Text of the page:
By Dave Andrusko
In eight days, when they go to the polls to decide the fate of “Issue 1,” whether they know it or not, Ohioans will actually be answering two related questions. First, they will decide whether they want abortion embedded in their state constitution. Second, if Issue 1 does pass, they will, for the most part, be giving a thumbs-up to an initiative that is far more radical, more extreme, and more chilling than all but a tiny minority of people realize.
For months and months, we’ve covered Issue 1 from stem to stern. You could summarize the conclusion by quoting the words of pro-life Ohio Gov. Mike DeWine: “It’s not who we are. It’s not where we are.” He and his wife, Fran,
“have never done an ad before for a statewide issue or even a local issue but we both feel very strongly about this and I think whether you’re pro-choice or pro-life the constitutional amendment that we will be voting on in a couple of weeks just goes way, way too far.”
For example, “It would allow abortion at any point in the pregnancy,” DeWine added. “It would negate Ohio’s law that we’ve had on the books for many, many years that prohibits partial birth abortion.”
But, of course, the media doesn’t deal with the truth, at least not when it is the pro-life side that is making accurate assessment. This is exactly—exactly—the case with
the non-stop attacks on pregnancy resource centers, also called Crisis Pregnancy Centers.
A godsent to women in the throes of a crisis pregnancy, their reward for all their hard work is to be smeared, besmirched, and labeled purveyors of “misinformation and harm.” But writing in The Federalist, Theresa Bonopartis tells us it is “Abortion Facilities, Not Crisis Pregnancy Centers, Deal In Misinformation”.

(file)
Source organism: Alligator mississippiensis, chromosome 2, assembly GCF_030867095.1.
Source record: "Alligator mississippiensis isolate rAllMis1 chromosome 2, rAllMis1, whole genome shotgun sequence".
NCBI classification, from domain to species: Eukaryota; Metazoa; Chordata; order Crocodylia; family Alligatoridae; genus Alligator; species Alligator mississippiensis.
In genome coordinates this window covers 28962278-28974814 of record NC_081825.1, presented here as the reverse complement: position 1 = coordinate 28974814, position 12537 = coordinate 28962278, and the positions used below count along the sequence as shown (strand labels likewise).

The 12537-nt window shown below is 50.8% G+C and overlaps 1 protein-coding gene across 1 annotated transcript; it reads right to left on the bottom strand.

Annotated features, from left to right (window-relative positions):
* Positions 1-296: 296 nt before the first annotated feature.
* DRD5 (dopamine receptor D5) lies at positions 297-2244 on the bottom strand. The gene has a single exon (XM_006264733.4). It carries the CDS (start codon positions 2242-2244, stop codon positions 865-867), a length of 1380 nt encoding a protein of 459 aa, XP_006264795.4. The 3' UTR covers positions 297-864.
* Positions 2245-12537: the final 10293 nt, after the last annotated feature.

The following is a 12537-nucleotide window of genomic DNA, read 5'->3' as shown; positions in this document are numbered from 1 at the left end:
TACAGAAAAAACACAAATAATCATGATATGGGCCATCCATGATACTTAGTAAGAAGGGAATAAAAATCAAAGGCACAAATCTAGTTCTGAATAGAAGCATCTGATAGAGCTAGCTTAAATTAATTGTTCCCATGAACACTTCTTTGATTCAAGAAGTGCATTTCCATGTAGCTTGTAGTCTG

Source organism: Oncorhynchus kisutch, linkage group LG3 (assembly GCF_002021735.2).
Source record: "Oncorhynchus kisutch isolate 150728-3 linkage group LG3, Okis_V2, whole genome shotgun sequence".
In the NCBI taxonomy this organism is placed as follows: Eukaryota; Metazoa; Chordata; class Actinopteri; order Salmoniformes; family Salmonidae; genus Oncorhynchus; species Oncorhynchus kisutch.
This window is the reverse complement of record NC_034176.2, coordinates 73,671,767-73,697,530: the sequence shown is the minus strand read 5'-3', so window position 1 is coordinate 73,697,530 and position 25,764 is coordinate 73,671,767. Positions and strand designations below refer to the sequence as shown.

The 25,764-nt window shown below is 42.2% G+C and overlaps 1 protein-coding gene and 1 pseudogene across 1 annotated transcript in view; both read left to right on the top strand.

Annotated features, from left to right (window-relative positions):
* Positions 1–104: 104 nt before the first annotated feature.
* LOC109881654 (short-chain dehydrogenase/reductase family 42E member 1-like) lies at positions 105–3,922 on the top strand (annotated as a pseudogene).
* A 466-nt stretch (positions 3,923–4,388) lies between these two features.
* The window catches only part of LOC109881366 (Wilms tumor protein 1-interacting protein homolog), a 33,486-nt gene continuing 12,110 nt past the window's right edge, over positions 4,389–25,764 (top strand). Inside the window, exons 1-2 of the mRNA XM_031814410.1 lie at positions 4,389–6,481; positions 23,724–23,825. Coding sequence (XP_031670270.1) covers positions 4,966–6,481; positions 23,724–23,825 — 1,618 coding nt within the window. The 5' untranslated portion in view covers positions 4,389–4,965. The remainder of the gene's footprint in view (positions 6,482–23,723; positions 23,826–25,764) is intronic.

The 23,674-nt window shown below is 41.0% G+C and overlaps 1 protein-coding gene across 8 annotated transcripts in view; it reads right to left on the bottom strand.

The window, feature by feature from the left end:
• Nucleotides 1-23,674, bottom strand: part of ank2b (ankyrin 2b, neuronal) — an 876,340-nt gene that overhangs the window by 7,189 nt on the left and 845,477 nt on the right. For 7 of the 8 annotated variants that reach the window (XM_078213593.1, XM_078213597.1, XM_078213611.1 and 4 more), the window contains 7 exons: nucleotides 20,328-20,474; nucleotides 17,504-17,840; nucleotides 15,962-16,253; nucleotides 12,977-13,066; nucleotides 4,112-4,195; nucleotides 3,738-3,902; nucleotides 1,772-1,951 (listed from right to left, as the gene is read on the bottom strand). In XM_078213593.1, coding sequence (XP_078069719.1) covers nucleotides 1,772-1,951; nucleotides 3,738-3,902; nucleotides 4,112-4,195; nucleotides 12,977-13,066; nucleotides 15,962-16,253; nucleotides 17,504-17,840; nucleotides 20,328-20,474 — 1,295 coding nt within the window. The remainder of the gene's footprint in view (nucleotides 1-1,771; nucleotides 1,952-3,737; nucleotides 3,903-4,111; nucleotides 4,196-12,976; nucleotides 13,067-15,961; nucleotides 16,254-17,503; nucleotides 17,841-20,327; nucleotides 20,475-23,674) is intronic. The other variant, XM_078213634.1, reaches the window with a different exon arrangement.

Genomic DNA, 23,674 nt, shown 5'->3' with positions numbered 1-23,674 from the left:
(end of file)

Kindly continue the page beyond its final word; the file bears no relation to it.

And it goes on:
How so? Let’s see.
Bonopartis uses an October 23 open letter written by the, Attorney General of California Rob Bonta along with 15 other attorneys general as the focus on her piece because it is so typical and so revealing.
“The impetus for the letter was to signal support for Yelp in its ongoing legal spars with Texas Attorney General Ken Paxton over the review site’s descriptions of CPCs,” Bonopartis writes.
Since the Dobbs decision [overturning Roe], Yelp added disclaimers to CPC center review pages alerting users that the centers do not provide abortion services, even adding language like, “May not have licensed medical professionals onsite.”
The attorneys, hiding under the statement that Yelp’s efforts “ensure that consumers receive clear information” sadly lack pursuing the same “clear information” for abortion facilities advertising where very real damage has been done to countless numbers of women for more than 50 years. In fact, the AGs even go so far as to deny the personal experiences of these women.
As a post-abortive woman and a person who has worked in ministry with other women who have experienced abortion for the past 30 years, I represent thousands who have sought our help with the damage of abortion, which Bonta’s letter denies.
Bonopartis systematically rebuts the nonsense of the eight-page letter. For example, crisis pregnancy centers that aren’t health care facilities don’t claim to be, “so you must wonder why these 16 AGs feel the need to attack them on that premise.”
Or the AGs assertion that CPCs offer maternity and baby supplies “Usually only if pregnant individuals attend religious-based programming.” In a letter supposedly written to eliminate misinformation, this is perhaps the biggest untruth: “I am familiar with many CPCs and not one that I know of requires religious-based programming.”
These AGs can claim they are protecting women, but more and more of us are learning the truth not from words like theirs but sadly through our own experiences. Try as they might, they cannot hide what we know to be true.
Lawmakers should be more concerned with the misinformation in the abortion facilities that actually kill the unborn and very often harm women, mentally and physically, than the CPCs that aid pregnant moms in need.